National Servicemen

I welcome the opportunity to speak today on this motion in recognition of the crucial role that national servicemen play in the service of their nation. I commend the member for Hughes for bringing on this motion.

We sometimes forget that nearly 290,000 were called up for national service between 1951 and 1972, under two schemes. For decades their service and their loss have been overlooked. As my colleague the member for EdenMonaro just said, they have often fallen under the radar. So, when more than 4,000 national servicemen met in Canberra for the unveiling of a national service memorial fountain in 2010 at the Australian War Memorial, the moment was a very special and long-anticipated one. It was the product of an extraordinary and prolonged campaign to get to that place on that day. It was one that had taken more than nine years of design, fundraising and construction, and it was one that, for the longest of times, must have seemed impossible.

The treatment of returned servicemen following the Vietnam War is a well-documented moment of shame in the history of this nation. All too often we have allowed the political divisions of the era to obscure the people who were actually involved. Too often we have let questions over why we were there crowd out the appropriate recognition and support of those who were there. Over 500 Australians were killed in the Vietnam War, and nearly 40 per cent of them were nashos. The national service memorial fountain recognises their sacrifice but it does not limit its recognition to them alone, because to narrow one's scope to those who lost their lives is to miss those many, many more who were wounded and made it home, often to very difficult and challenging times. They had to stare down a lot of demons, as did their families. We are yet to realise the full scale of the wounds inflicted by the Vietnam War. We are gaining a greater understanding, and I think the recent Long Tan commemoration highlighted the fact that there are still a number of significant issues that we need to address. Enemy fire caused some, but there remain emotional and mental scars that were caused by much more than bullets and mines. Sadly, many will not heal.

The National Servicemen's Association called the dedication a moment that could finally bring 'closure to the Vietnam era'. Situated at the Australian War Memorial, the fountain commemorates the nearly 290,000 former nashos who served in the Australian Defence Force, including 212 who died on active service in the Borneo and Vietnam conflicts. It is right for a country like Australia to debate the legitimacy of any conflict and the appropriateness of our involvement; it is wrong to use that debate as a means to distract from the very real sacrifice and the very real bravery that we asked our national servicemen to exhibit on our behalf. Their cause was our own, but we turned our backs on them. When we did so, we left their grief and trauma to be dealt with in silence and in private. I am glad that attitudes are finally changing. As I said, the Long Tan commemoration underscored that fact.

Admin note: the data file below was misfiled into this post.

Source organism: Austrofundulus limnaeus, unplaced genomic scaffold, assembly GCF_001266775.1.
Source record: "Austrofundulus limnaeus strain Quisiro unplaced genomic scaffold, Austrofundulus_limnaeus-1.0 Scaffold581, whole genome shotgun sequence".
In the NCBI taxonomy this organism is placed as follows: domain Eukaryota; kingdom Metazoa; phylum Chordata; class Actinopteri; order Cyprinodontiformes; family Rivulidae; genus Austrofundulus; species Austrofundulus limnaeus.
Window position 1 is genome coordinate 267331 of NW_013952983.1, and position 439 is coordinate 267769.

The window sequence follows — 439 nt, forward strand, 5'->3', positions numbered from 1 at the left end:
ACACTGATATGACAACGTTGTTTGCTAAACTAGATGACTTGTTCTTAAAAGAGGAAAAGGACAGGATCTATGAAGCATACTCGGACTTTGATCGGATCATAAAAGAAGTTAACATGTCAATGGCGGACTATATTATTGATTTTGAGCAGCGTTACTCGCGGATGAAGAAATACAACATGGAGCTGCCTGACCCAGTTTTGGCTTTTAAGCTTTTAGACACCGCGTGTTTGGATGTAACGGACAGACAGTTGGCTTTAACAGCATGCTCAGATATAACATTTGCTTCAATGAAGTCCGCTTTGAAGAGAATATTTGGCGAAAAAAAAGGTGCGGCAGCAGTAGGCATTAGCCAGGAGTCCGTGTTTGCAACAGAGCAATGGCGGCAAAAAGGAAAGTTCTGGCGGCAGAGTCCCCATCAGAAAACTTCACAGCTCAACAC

I would like to take this opportunity to acknowledge the great work that has been done in the Canberra community by the local RSLs, in particular the RSLs in Tuggeranong and Woden Valley and also the Hellenic RSL. The work is ongoing because the challenge is still there, but we are lucky to have organisations both locally and nationally that are so diligently and effectively working to meet it. I thank the nashos for their service and I encourage the Canberra and wider Australian community to remember the service of these men on 14 February, which is National Servicemen's Day.

In closing, I want to acknowledge my late father. He died two months ago. He was also one of the nashos of the first scheme—the universal scheme from 1951 to 1959. As you know, Mr Deputy Speaker Mitchell, all young men aged 18 were called up for training in Navy, Army and Air Force. My father was a huge fan of national service. He loved the time he spent there. He was an electrician from a working-class background and it gave him the opportunity, because of its universality, to meet people from a broad range of backgrounds. In the fifties, Australia was very sectarian and very divided by class, so for a working-class boy national service provided a mountain of opportunities. He was very strongly of the view that national service should be compulsory.

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